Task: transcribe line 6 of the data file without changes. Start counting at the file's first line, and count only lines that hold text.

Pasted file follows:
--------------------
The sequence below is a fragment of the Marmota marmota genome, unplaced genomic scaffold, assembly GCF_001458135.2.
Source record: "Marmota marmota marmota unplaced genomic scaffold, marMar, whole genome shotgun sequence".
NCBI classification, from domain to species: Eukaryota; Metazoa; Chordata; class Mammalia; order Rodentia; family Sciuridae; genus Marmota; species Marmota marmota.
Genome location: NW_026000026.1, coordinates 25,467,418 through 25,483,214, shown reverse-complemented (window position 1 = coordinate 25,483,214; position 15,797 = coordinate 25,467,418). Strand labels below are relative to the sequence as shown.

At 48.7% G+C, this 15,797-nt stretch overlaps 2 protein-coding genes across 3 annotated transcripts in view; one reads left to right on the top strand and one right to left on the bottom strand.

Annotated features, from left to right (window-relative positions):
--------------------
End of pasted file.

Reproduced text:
Annotated features, from left to right (window-relative positions):